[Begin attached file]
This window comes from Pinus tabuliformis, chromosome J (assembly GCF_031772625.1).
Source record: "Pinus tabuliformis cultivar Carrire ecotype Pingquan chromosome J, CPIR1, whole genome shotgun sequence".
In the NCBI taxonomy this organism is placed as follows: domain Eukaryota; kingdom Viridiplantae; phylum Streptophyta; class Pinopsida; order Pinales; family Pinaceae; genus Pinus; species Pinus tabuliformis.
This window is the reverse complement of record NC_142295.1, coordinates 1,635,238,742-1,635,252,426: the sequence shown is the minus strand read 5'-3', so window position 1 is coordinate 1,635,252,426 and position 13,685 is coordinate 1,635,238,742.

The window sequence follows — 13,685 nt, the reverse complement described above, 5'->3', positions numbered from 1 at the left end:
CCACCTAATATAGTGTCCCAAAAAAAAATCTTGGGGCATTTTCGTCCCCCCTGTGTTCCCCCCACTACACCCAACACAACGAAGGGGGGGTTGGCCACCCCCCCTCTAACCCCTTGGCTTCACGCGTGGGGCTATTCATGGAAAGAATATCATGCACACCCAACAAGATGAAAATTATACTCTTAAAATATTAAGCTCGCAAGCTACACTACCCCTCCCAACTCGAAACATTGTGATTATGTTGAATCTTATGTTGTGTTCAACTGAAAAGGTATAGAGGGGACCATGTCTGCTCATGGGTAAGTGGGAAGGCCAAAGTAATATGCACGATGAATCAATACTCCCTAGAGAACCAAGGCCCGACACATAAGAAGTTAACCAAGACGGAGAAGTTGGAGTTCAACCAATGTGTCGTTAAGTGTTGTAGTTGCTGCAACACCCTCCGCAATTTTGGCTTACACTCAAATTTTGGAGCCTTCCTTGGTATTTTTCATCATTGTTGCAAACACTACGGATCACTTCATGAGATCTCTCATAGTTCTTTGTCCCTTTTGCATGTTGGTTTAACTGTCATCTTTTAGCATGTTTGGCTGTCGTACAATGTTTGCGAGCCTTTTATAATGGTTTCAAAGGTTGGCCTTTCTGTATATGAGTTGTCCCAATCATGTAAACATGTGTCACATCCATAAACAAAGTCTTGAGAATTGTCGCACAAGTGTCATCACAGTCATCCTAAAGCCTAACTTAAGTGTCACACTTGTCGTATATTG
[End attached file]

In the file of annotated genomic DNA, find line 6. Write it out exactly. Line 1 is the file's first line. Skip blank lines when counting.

CCACCTAATATAGTGTCCCAAAAAAAAATCTTGGGGCATTTTCGTCCCCCCTGTGTTCCCCCCACTACACCCAACACAACGAAGGGGGGGTTGGCCACCCCCCCTCTAACCCCTTGGCTTCACGCGTGGGGCTATTCATGGAAAGAATATCATGCACACCCAACAAGATGAAAATTATACTCTTAAAATATTAAGCTCGCAAGCTACACTACCCCTCCCAACTCGAAACATTGTGATTATGTTGAATCTTATGTTGTGTTCAACTGAAAAGGTATAGAGGGGACCATGTCTGCTCATGGGTAAGTGGGAAGGCCAAAGTAATATGCACGATGAATCAATACTCCCTAGAGAACCAAGGCCCGACACATAAGAAGTTAACCAAGACGGAGAAGTTGGAGTTCAACCAATGTGTCGTTAAGTGTTGTAGTTGCTGCAACACCCTCCGCAATTTTGGCTTACACTCAAATTTTGGAGCCTTCCTTGGTATTTTTCATCATTGTTGCAAACACTACGGATCACTTCATGAGATCTCTCATAGTTCTTTGTCCCTTTTGCATGTTGGTTTAACTGTCATCTTTTAGCATGTTTGGCTGTCGTACAATGTTTGCGAGCCTTTTATAATGGTTTCAAAGGTTGGCCTTTCTGTATATGAGTTGTCCCAATCATGTAAACATGTGTCACATCCATAAACAAAGTCTTGAGAATTGTCGCACAAGTGTCATCACAGTCATCCTAAAGCCTAACTTAAGTGTCACACTTGTCGTATATTG